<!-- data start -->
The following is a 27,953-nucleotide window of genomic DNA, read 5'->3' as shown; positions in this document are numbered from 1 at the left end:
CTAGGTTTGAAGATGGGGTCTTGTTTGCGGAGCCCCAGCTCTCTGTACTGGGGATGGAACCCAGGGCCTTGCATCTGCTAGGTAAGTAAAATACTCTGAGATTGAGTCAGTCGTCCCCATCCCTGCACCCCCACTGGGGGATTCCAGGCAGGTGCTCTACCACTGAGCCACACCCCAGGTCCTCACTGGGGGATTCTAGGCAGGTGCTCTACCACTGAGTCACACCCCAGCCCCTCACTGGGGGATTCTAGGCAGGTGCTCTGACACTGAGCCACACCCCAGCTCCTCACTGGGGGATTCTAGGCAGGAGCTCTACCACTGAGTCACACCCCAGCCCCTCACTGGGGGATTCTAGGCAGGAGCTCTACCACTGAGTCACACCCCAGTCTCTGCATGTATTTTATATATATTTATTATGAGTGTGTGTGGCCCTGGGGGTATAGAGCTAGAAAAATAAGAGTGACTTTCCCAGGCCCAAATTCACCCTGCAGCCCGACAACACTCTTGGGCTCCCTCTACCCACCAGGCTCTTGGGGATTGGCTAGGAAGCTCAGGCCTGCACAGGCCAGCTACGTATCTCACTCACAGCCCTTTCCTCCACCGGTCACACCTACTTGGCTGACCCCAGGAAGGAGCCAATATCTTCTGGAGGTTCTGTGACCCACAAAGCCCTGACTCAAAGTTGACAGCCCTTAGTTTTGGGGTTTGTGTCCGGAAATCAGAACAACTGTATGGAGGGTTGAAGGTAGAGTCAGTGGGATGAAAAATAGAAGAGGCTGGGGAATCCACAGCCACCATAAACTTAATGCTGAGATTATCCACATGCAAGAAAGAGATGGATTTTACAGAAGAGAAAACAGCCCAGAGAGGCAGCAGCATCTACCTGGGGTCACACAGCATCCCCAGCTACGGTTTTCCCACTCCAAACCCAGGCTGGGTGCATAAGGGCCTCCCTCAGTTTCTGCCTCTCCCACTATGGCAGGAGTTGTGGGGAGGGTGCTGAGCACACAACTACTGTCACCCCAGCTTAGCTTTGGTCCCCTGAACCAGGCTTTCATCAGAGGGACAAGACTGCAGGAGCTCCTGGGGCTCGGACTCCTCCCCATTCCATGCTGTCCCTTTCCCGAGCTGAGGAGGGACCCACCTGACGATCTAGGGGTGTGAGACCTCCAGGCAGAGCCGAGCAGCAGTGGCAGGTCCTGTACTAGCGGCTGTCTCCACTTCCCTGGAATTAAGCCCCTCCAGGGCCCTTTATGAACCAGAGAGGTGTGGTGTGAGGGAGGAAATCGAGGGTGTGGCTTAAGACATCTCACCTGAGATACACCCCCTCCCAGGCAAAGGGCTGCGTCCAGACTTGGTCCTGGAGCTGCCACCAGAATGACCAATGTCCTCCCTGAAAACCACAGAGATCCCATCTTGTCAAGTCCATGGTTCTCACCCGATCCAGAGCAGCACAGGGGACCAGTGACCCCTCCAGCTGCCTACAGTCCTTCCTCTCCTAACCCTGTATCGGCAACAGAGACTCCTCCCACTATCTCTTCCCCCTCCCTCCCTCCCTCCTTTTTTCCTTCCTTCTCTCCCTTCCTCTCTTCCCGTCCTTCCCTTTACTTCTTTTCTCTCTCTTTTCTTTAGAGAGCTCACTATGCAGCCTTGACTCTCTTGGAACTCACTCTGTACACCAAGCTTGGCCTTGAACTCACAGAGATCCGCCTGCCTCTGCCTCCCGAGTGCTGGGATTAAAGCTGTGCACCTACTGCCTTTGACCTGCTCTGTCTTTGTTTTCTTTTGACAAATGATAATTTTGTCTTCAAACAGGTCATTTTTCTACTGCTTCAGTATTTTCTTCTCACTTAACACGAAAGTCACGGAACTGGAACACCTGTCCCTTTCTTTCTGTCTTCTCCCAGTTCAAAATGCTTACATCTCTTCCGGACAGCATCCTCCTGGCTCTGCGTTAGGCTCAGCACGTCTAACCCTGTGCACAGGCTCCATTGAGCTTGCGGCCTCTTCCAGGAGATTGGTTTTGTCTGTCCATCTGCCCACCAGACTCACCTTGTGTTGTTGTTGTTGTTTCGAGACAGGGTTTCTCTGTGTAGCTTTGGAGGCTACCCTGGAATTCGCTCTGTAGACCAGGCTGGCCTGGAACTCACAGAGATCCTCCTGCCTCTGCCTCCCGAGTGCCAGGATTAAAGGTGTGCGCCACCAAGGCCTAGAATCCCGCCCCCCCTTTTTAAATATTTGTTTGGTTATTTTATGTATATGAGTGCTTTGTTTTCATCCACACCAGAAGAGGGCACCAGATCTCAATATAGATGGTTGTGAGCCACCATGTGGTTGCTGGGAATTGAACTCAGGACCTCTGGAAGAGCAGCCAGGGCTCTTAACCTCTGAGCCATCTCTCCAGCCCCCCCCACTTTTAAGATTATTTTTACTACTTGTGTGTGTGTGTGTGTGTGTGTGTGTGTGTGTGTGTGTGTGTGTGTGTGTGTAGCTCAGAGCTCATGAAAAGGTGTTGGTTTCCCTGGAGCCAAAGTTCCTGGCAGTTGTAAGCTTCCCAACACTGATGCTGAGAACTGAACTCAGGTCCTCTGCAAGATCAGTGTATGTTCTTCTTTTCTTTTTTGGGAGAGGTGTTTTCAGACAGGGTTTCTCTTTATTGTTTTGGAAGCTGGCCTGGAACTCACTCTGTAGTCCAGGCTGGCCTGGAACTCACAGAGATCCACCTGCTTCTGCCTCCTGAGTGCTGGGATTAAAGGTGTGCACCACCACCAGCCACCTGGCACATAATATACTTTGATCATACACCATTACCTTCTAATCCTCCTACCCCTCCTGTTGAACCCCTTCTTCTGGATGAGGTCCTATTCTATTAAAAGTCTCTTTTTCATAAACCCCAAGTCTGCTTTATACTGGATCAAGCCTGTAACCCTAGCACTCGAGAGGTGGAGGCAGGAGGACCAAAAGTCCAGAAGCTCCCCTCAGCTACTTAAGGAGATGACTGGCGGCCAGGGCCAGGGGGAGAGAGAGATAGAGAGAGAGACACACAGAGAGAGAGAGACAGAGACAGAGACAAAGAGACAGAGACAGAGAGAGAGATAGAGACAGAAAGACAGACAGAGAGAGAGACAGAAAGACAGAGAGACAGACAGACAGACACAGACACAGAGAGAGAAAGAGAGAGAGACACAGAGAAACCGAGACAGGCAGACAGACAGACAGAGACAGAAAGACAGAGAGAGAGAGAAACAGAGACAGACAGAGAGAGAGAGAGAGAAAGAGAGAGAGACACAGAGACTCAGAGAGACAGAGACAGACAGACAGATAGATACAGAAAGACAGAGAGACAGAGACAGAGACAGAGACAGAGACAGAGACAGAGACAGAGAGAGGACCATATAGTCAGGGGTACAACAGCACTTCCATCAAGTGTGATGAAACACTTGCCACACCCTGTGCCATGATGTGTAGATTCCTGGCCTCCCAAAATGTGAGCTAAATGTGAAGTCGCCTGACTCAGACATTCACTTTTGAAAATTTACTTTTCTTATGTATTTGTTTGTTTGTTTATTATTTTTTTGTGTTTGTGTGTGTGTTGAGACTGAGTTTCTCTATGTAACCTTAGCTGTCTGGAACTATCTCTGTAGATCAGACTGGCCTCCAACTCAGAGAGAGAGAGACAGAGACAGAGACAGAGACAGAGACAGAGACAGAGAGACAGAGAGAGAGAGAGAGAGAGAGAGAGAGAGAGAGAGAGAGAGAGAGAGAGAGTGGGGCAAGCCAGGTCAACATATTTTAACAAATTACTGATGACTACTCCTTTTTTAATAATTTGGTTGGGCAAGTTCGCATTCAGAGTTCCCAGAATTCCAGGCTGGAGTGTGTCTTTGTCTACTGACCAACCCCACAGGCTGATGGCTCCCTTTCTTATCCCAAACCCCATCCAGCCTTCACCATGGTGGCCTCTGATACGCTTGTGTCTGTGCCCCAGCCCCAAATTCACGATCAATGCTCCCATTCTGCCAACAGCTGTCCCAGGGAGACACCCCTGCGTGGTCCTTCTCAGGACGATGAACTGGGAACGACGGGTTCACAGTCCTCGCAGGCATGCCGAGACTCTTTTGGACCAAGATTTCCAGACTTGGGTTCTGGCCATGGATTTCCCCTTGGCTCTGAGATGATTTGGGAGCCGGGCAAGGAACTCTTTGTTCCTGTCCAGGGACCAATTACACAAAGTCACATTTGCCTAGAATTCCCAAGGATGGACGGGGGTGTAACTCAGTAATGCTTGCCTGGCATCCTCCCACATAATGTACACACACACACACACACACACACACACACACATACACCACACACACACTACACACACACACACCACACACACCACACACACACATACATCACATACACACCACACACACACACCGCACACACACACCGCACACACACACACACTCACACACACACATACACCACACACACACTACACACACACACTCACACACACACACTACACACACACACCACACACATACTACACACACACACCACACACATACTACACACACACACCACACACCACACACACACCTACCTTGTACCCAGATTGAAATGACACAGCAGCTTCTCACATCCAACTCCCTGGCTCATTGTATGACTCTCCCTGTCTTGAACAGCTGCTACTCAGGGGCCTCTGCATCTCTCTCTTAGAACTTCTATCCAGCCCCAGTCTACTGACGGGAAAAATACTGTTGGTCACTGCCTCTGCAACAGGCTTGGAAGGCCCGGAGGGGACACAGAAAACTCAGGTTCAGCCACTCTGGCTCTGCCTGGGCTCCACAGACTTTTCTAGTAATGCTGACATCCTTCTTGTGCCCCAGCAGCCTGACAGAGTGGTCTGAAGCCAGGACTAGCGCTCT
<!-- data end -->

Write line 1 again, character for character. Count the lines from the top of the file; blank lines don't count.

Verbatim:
The following is a 27,953-nucleotide window of genomic DNA, read 5'->3' as shown; positions in this document are numbered from 1 at the left end: